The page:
Wannabe rockers join stars at music camps

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The Independent Culture

It sounds like the ultimate present for a man in a mid-life crisis - the chance to take the stage with some of the gods of rock 'n' roll.

Two rival rock camps being established this year are offering aspiring musicians the chance to strut their stuff with the likes of Jack Bruce of Cream, Gary Brooker of Procol Harum and Neil Murray of Whitesnake and Black Sabbath.

Even Ronnie Wood of the Rolling Stones is being tipped to join the Rock N Roll Fantasy Camp (RRFC) at the Abbey Road studios in north-west London in May.

Modelled on previous camps held in America with the likes of Roger Daltrey of The Who, it offers up to 60 places at £8,000 a shot.

Meanwhile, a less starry but arguably more luxurious opportunity for 20 frustrated musicians to improve their renditions of "Stairway to Heaven" is being offered in Devon by Mike Hurst, who played in The Springfields with Dusty and then became a producer, discovering Cat Stevens.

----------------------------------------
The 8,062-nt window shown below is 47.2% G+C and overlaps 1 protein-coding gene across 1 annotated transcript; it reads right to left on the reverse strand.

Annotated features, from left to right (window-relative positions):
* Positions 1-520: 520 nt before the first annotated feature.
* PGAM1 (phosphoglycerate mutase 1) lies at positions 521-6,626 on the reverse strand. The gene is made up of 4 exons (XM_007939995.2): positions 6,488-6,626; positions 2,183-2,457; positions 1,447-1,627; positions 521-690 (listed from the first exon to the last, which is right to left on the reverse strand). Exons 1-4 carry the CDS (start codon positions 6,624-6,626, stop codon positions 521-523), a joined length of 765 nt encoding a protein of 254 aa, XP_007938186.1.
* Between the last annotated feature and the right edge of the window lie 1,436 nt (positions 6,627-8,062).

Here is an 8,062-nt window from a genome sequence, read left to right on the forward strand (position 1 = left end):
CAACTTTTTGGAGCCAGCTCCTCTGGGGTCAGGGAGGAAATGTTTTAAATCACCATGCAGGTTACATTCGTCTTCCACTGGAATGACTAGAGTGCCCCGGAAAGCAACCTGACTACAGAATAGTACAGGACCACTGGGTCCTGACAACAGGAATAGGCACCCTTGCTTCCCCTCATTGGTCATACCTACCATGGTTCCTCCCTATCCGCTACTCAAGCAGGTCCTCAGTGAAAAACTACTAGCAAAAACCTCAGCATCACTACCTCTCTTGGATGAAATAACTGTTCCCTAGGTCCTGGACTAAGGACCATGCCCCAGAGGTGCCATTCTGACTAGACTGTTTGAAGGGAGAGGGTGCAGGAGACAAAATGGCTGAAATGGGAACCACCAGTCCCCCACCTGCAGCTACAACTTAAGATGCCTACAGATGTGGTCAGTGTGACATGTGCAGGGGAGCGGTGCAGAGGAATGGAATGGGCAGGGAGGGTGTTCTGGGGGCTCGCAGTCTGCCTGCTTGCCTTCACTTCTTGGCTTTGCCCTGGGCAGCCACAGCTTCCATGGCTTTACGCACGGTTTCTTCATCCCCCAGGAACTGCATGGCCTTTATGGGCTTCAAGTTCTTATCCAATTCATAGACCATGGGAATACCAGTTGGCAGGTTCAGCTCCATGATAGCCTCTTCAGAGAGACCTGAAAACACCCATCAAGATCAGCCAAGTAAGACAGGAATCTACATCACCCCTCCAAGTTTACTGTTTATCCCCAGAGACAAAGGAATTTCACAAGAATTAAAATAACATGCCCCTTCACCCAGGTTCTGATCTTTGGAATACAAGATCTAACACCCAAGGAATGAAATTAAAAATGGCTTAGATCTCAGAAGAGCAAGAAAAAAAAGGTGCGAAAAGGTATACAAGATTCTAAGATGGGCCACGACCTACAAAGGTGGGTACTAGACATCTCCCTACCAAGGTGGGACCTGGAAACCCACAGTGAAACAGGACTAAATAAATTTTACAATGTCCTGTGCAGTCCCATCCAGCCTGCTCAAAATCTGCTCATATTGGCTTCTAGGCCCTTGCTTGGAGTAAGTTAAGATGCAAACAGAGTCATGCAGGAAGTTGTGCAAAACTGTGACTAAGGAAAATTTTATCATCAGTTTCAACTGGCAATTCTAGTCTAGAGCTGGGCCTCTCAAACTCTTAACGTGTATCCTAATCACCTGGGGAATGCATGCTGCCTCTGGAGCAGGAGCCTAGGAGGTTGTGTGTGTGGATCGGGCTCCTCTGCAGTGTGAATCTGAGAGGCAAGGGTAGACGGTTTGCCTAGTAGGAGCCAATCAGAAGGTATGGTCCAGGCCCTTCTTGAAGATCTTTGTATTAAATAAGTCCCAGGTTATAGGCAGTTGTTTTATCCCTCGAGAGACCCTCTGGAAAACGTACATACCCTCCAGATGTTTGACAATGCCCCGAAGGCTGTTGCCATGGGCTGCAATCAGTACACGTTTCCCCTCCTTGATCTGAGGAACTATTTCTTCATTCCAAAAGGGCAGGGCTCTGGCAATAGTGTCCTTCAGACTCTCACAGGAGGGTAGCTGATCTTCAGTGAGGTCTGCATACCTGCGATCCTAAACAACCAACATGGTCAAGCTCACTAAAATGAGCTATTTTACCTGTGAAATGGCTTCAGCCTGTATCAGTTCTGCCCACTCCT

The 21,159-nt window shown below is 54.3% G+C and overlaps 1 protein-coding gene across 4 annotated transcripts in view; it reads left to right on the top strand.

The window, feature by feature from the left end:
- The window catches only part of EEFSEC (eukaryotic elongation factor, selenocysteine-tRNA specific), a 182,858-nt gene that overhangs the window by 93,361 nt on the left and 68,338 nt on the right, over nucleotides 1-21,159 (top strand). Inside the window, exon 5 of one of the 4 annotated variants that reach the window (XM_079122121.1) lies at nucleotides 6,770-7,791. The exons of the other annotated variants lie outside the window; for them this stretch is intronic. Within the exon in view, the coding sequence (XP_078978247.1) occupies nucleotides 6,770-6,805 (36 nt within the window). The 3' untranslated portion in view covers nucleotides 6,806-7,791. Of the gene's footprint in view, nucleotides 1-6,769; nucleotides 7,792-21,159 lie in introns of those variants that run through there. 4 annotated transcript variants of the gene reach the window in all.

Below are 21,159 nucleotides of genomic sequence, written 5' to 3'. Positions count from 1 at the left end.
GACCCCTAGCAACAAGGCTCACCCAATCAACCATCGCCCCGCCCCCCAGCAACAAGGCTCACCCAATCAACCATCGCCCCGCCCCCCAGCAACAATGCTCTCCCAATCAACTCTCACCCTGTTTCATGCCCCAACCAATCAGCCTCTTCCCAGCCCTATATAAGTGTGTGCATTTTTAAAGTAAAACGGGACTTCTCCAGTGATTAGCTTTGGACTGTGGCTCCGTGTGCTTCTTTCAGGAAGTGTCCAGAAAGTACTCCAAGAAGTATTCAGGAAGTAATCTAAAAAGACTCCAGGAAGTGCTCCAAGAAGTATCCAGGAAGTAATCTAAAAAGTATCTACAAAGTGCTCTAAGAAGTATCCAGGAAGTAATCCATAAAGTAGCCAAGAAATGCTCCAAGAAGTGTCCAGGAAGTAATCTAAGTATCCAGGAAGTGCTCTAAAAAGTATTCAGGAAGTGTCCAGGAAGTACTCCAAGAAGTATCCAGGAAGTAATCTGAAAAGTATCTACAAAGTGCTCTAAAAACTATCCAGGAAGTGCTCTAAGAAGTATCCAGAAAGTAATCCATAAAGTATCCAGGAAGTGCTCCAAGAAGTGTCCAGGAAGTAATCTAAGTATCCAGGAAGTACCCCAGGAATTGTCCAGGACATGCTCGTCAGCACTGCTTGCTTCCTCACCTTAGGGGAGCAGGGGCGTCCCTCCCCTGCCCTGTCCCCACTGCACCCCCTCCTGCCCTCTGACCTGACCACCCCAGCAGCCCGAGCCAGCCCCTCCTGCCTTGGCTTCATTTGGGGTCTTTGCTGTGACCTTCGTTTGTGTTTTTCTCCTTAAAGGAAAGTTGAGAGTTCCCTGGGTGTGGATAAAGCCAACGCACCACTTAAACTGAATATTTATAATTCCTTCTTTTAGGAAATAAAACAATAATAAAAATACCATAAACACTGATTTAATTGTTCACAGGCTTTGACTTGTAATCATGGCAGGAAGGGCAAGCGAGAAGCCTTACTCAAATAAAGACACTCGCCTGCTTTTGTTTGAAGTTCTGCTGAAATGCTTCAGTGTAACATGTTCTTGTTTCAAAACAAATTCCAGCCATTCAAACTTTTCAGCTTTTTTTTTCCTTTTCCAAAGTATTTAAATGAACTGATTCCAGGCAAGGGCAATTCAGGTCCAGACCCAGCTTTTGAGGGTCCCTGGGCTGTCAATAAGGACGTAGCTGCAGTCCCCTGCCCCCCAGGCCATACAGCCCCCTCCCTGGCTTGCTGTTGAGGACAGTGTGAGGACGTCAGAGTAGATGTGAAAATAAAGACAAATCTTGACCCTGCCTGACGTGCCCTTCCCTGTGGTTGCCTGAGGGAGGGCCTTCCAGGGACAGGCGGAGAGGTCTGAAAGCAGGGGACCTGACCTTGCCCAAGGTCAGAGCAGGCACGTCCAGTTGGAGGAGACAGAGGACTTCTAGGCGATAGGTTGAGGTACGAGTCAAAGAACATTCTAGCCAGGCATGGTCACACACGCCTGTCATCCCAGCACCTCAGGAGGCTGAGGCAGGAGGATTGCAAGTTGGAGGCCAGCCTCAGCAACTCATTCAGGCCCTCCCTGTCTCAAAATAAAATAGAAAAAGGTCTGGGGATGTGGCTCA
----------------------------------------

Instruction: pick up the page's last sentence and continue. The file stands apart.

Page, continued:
After running a summer camp for musical teenagers, he created the RockMasters weekend in a country house near Tiverton in response to pleas from their parents that he do something for them. "I had various parents saying, 'It's wasted on the kids. Why don't you do it for adults?'" Hurst said.

The grown-ups get catering from Chris Barber, formerly chef to Prince Charles at Highgrove, and clay pigeon shooting in a package retailing at £750 a head.

The rougher end of rock'n'roll it ain't. But the list of those signing up - from lawyers and businessmen to mothers - suggests that regardless of education or career success, in the era of X Factor and Pop Idol, everyone secretly wants to be a rock 'n' roll star.

Hurst said: "They'll all get individual attention and they get to play in the house band. It may attract people like the well-to-do in the City in a mid-life crisis kind of thing, but I think all the people will have one thing in common - they just love trying to play music."

David Fishof, who presented The Band and The Monkees in a career as a concert promoter before establishing the RRFC, said part of the pleasure was having rock pros on hand to answer all the questions that people outside the business always asked.

And part of the pleasure was seeing the campers - who in America have ranged from a 17-year-old drummer to the president of an airline - enjoying themselves.

"It was life-changing for some of them," he said. "And they improve tremendously from the moment they sign up. They're given a list of songs they should prepare and they get so excited they start to improve straight away. Their passion comes out."

Roger Daltrey said of his past experience with the camp: "It's great seeing people with such enthusiasm having fun even though they're all of different abilities. They all rise to the occasion. It's fantastic."